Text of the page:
“For someone as shy as I was, that was really difficult. You run out of places to hide, for one thing. I couldn’t just go into a store and shop, or ride a bicycle quietly around town. I was a spectacle. On the train. At the bus stop. After a while you just get tired of trying to hide.
“That experience helped me a great deal to become more confident, to trust myself, and to live with the world watching – all qualities you need to act on stage and in front of a camera.”
After she graduated, Pearson worked for the Detroit Council for World Affairs’ Center for Peace & Conflict Studies on a curriculum development project funded by the US-Japan Foundation.
“They really encouraged me to pursue a graduate degree in Japanese studies,” she said. “By this time, I had a taste for travel and I was itching to leave Michigan.
“I selected the Asian Studies program at the University of Hawaii at Manoa because of its good reputation and proximity to Japan. The project included a study tour to Japan. My return ticket had a layover in Hawaii, where I deplaned and started a new life.
“After graduating, I began working at UH-Manoa, now in administration. I’ve been here ever since.”
PEARSON HAS trained extensively as an actress, taking classes at UH-Manoa as well as acting classes with Second City Hollywood and AIA Actors Studios. She also grew up playing the flute and taking dance classes from ballet to modern dance and jazz. Her first audition was in 2007 for August Wilson’s “Fences” at The Actors’ Group in Honolulu.
“It felt like something I was supposed to do,” said Pearson. “I just showed up and read for the part. I’ll never forget how that felt – suddenly I was the girl dancing on stage again, or getting ready for my flute solo. I knew that this was where I belonged. I felt at peace, and it was sweet.”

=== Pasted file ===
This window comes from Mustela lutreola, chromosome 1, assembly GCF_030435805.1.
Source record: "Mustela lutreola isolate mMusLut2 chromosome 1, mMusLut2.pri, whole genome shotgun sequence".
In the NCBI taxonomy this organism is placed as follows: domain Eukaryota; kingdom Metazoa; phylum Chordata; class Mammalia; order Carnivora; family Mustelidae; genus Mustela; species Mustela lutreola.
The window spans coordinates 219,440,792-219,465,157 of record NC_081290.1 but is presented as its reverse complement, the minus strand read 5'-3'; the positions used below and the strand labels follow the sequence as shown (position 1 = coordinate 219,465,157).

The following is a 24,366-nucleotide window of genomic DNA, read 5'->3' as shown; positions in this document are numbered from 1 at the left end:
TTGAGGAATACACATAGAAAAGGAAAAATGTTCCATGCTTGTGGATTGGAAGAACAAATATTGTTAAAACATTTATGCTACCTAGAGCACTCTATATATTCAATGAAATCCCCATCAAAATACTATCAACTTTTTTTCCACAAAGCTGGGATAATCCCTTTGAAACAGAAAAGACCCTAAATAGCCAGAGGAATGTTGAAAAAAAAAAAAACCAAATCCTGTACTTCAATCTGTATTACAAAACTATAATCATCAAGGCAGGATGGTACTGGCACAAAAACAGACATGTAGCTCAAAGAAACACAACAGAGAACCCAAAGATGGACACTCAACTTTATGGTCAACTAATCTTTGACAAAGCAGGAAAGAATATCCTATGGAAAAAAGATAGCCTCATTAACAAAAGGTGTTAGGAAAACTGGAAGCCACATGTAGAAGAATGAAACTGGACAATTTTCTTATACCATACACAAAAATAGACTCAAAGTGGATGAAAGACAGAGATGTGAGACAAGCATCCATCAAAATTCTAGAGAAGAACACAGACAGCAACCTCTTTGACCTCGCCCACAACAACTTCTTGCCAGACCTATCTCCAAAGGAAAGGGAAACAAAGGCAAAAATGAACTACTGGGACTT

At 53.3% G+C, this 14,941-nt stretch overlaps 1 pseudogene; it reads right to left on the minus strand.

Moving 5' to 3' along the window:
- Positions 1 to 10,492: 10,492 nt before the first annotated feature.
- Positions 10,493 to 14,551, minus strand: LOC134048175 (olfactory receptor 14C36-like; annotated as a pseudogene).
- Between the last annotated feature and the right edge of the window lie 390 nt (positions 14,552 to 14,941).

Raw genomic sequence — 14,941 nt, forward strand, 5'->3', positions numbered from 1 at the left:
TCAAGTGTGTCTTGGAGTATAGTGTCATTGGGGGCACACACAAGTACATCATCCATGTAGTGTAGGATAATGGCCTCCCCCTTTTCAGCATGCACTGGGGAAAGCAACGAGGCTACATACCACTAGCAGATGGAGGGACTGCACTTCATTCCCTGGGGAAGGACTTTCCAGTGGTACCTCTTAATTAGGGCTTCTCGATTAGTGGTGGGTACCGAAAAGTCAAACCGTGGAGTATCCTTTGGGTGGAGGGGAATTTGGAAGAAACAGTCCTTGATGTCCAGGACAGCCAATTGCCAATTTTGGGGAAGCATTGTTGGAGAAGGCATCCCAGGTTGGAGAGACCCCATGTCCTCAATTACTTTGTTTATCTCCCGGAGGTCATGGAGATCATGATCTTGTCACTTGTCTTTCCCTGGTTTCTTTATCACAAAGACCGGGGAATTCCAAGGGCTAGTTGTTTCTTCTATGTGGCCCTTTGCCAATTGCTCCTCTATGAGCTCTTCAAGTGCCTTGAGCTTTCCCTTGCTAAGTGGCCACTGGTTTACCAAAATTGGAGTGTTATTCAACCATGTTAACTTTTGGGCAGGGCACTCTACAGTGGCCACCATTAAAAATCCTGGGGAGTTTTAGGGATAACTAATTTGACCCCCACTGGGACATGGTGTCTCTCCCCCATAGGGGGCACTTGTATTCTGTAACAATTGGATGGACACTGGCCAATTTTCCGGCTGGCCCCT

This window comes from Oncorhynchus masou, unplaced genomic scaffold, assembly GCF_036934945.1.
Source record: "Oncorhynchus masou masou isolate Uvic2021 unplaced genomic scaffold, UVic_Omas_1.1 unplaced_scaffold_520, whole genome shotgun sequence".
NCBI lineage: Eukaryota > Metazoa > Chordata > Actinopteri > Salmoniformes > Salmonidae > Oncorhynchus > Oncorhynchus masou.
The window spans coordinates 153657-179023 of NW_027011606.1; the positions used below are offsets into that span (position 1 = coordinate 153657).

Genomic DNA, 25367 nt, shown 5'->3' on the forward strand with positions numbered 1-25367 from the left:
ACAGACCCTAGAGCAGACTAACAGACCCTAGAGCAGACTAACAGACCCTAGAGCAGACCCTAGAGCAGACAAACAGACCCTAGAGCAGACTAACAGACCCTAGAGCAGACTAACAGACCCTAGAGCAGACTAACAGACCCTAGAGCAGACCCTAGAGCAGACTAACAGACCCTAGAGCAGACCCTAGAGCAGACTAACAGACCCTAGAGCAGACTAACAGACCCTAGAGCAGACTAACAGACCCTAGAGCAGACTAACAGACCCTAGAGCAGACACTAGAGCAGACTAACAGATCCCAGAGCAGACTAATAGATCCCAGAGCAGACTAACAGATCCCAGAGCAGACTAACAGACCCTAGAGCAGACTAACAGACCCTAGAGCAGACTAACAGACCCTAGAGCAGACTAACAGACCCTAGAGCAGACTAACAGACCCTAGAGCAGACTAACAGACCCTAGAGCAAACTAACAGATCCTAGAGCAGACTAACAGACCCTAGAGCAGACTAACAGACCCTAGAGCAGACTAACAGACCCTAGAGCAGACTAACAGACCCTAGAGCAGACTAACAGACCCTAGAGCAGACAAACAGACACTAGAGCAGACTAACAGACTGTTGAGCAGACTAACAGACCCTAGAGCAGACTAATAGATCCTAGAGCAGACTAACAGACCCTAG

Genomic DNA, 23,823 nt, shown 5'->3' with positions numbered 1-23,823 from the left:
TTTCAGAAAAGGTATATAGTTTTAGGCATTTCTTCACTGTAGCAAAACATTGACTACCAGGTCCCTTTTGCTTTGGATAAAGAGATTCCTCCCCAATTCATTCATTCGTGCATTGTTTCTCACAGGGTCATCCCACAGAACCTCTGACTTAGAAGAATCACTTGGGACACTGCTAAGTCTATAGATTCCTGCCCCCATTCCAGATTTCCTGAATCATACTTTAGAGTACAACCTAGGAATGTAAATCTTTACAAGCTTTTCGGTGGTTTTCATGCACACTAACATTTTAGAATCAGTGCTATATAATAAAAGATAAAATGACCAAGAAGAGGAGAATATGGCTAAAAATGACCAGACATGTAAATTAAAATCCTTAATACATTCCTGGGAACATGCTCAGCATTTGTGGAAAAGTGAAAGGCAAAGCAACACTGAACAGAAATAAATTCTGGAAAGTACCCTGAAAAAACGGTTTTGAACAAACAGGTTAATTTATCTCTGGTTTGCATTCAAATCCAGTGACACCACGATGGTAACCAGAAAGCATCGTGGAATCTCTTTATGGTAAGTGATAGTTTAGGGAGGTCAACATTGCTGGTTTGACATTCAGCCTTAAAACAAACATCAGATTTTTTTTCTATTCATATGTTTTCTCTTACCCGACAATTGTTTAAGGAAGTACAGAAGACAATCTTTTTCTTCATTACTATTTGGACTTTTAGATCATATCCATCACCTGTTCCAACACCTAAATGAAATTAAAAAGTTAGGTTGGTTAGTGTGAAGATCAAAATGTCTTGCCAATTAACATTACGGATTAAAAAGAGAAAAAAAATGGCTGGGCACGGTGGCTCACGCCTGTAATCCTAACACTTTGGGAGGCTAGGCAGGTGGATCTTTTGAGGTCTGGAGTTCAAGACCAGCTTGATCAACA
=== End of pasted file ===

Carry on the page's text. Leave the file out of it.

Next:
Pearson must have definitely felt at peace, because she won her first Poʻokela Award for Leading Female in a Play for her role in “Fences” and again for Featured Female in a Play in 2011’s “Gem of the Ocean” with The Actors’ Group.
“My mother was so proud of me that she created a scrapbook, and kept adding to it up until she died,” Pearson said. “And while she was proud of me for my academic achievements, she didn’t brag about that as much as she did about ‘Lost.’
“In a way, it felt like she also knew that I was supposed to do this. It became our journey together up until she passed away in 2010. I just threw myself into acting from then on, probably trying to make up for lost time.
“I do know that I can no longer imagine my life without performance of some kind. For me, it is about opening myself to different emotions and experiences – channeling characters, and being a part of a work of art, if that makes sense. I love it.”
REDUX SIDE NOTE:
Sorry folks, no “Hawaii Five-0” again next week, as the NCAA Men’s Basketball Championship semifinals will air on CBS. But make sure you return for the “fan-built” episode April 4.
Wendie Burbridge is a published author, playwright and teacher. Reach her via Facebook and follow her on Twitter.